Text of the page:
Summertime is here! June 21st marked the beginning of the summer with the return of the sun, blue sky, and warm weather. You may not know it but in Santa Barbara, it feels like our summer starts a little later because we experience “June gloom.” During most of the month, clouds fill the sky and temperatures stay pretty much around 70 F. It gives us a good reason to really appreciate the hot summer days!
Unfortunately, with heat comes certain dangers and if you often drive with your kids, make sure to never leave them in your car on a hot day, even if you think it is only for a few minutes. It is important to be aware that a car’s interior temperature can rise approximately 40 degrees within one hour, even when the exterior temperature is only 72°F. (1)
Regularly, kids die from heat stroke after being left behind for a while or simply forgotten. According to our partners Kids and Cars, 52 kids died of heat stroke after being left behind in 2018. Sadly, this year, we are already at 17 deaths so far.(2)
It is unfortunately possible for parents to forget their kids in the car. Going with the flow of the day and following their routine, parents go to work or to their usual occupation, forgetting that the child is even in the car with them. “Forgotten baby syndrome” is not a negligence problem, but a memory problem, says David Diamond, Ph.D, a professor of psychology at the University of South Florida. “The most common response is that only bad or negligent parents forget kids in cars,” Diamond says. In reality, “It’s a matter of circumstances. It can happen to everyone.” (3)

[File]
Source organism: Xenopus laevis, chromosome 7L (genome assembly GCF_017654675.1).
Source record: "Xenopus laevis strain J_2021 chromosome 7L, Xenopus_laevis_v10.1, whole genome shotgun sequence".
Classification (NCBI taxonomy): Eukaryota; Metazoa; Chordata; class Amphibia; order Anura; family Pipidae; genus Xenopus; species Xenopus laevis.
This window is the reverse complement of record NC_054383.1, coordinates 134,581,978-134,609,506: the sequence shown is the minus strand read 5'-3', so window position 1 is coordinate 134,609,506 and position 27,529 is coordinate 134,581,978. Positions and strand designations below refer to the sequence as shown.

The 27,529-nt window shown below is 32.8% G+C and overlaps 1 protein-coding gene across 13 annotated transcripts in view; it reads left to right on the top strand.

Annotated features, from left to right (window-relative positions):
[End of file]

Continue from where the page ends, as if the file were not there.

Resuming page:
To prevent such tragedy, make sure to always looks at the back seat when exiting your car and check out the Look before you lock tips list by Kids and Cars here: https://www.kidsandcars.org/how-kids-get-hurt/heat-stroke/
They also designed the Kars 4 Kids Safety app to alert drivers when they leave their cars to remember there is a baby in the backseat (https://www.kars4kids.org/safety-app/) .
By spreading awareness, we can help reducing the number of child’s death related to hot cars. Drive safe this summer!